It's time to start your baby on solid foods! How exciting!
There are lots of things to consider about what foods you will start with. But at the end of the day, if you keep just a few things in mind it can actually be pretty simple to get them a great meal, and you'll have the hang of feeding your baby in no time.
Baby Led Weaning vs Traditional Feeding Method
If you're here, there's a good chance you're already familiar with what baby-led weaning is and the BLW approach to starting solids. But if you aren't, be sure to check out this article that talks about what baby led weaning is.
For even more help with baby led weaning and how to help your baby succeed with eating, be sure to check out this article with a comprehensive guide to baby led weaning and first baby foods!
If you aren't sure that you want to go the baby led weaning and finger foods route and are still considering spoon feeding more pureed foods, check out this article that talks about the pros and cons of the traditional way of feeding as well as baby led weaning.
No matter which way you decide to start feeding your baby, know that simply giving infant cereal (think rice cereal for this) for a first food is no longer recommended. There are so many more options for babies now to help them learn to love foods!
When to Start Your Baby on Solid Foods
Before we get into the best first foods for your baby, let's talk about when your baby is ready to start eating.
It can be so tempting to start your baby with all those fun and exciting new foods as soon as they start to show a little bit of interest. But it is important for their safety, as well as for their social and microbiome development, to wait until they are closer to 6 months of age and show the signs of readiness to start foods.
The most important sign of readiness that we're looking for is good head control, and the ability to sit up for a few seconds on their own. Both of these will help to ensure that they aren't at an increased risk for choking!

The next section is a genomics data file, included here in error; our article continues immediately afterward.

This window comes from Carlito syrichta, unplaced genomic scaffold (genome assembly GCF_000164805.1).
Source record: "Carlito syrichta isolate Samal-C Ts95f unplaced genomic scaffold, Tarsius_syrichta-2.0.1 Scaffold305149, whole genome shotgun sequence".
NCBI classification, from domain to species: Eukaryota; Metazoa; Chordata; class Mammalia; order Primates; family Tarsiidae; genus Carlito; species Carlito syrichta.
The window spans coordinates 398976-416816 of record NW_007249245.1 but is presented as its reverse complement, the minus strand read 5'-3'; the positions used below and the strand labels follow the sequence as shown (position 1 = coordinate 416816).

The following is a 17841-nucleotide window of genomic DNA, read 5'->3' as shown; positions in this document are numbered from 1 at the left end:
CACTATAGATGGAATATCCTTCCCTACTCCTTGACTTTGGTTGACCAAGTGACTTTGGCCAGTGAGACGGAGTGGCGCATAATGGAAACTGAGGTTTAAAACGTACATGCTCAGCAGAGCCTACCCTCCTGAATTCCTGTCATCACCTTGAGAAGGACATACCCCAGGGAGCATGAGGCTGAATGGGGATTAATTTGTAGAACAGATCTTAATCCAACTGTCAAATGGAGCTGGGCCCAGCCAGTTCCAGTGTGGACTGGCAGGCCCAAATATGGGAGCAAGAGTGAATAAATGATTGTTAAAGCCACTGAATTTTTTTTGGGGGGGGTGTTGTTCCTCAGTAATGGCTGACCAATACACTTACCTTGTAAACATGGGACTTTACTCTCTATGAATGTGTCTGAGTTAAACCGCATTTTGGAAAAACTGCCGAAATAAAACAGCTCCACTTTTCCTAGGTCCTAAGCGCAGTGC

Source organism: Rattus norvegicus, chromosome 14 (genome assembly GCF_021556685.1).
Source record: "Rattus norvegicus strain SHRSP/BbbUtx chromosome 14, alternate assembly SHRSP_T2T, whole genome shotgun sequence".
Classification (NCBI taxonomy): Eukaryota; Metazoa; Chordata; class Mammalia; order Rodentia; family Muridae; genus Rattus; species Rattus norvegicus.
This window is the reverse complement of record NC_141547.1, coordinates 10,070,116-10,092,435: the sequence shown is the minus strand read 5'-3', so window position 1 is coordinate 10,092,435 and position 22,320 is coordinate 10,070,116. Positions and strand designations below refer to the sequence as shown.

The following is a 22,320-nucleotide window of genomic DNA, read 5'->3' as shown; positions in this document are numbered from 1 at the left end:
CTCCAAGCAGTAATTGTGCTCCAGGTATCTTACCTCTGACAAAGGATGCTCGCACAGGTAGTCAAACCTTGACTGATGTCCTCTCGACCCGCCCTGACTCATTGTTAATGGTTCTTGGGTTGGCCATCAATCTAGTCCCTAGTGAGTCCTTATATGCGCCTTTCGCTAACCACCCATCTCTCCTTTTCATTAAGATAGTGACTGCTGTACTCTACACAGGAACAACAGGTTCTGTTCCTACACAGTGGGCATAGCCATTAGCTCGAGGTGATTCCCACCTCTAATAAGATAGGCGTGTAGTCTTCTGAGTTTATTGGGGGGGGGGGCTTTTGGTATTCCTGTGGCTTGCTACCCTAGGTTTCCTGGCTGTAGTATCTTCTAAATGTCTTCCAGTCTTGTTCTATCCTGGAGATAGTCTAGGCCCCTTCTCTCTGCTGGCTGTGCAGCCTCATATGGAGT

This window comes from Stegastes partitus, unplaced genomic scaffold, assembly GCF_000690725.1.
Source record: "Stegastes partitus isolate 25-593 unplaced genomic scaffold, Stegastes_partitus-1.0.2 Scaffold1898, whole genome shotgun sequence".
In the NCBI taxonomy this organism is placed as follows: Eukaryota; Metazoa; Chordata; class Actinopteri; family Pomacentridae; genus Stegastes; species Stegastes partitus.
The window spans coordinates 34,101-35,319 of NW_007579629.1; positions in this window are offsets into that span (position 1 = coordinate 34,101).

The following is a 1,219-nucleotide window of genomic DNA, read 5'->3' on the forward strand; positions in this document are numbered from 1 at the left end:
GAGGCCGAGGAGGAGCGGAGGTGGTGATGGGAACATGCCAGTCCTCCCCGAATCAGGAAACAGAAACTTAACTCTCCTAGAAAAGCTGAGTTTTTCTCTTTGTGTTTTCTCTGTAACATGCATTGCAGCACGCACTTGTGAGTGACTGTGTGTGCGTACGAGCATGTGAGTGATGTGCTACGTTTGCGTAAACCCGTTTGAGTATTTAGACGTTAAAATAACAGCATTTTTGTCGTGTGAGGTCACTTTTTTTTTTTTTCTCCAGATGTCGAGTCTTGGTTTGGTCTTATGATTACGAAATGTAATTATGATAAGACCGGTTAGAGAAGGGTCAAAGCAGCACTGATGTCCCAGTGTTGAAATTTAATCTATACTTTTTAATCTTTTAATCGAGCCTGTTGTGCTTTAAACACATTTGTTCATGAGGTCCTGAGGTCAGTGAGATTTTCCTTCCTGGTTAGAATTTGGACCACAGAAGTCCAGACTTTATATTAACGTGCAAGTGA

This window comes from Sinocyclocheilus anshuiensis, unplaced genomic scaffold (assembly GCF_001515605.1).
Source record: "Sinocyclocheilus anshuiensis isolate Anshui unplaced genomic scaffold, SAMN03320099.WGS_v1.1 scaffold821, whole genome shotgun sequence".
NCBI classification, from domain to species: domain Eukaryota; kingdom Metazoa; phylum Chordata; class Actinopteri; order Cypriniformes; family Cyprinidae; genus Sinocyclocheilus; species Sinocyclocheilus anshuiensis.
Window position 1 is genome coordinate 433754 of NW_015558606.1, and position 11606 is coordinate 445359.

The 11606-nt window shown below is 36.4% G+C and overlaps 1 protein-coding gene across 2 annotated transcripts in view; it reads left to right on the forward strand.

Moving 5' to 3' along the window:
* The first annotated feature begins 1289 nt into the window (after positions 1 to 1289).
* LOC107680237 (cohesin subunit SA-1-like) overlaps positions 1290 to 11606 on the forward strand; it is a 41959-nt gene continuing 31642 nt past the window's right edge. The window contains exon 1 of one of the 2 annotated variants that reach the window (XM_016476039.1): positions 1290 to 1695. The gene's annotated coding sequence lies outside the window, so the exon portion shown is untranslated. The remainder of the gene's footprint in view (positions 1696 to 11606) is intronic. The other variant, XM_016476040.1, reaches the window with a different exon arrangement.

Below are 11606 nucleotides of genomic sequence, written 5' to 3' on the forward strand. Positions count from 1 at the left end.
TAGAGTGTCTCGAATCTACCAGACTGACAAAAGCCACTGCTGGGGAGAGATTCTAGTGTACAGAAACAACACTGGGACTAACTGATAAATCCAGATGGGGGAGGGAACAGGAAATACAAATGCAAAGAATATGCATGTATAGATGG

Things to Keep In Mind When Starting Solids
One of the more important things to keep in mind when it comes to feeding your baby is the texture of the food that you give them. Especially towards the beginning of solids.
We want to be giving them soft foods that are squishable between your thumb and index finger. Think of this as an equivalent to them being able to squish a food between their tongue and the roof of their mouth.
What texture you give is a much more important thing than how you cut the food. Although that is important too!
How you cut the food can differ a bit from person to person. But at the end of the day, towards the beginning you want adult finger size pieces of food. Smaller pieces of foods are not the way to go at the beginning, although that might be what seems the most intuitive and safest.
For small pieces of food, it is better to wait until they are closer to developing their pincer grasp. They will be much less frustrated as they work on the fine motor skills needed to pick up small pieces of food if you wait a bit.
It also tends to be safer for them to gum off pieces of food from a larger bit instead of putting a small piece straight in their mouth.
Choking Hazards for Babies
Babies who eat in a baby-led weaning style have not been shown to be at a higher risk of choking compared to babies who are spoon fed. But the same research shows that it is important for parents to be aware of what the choking hazard foods are. No matter how they choose to feed their babies!
Most people know not to give their babies things like hot dogs because of their dangerous shape for kids. But there are many other foods that it is important to know about.
Things like hard foods, foods with skins, slippery food that can include wedges of canned or frozen fruit.
I say this not to scare you. But to impress upon you the importance of becoming familiar with the types of foods that can post a risk to your baby. Most of the risky foods are actually fairly easy to modify to be safe. As long as you know what to look for!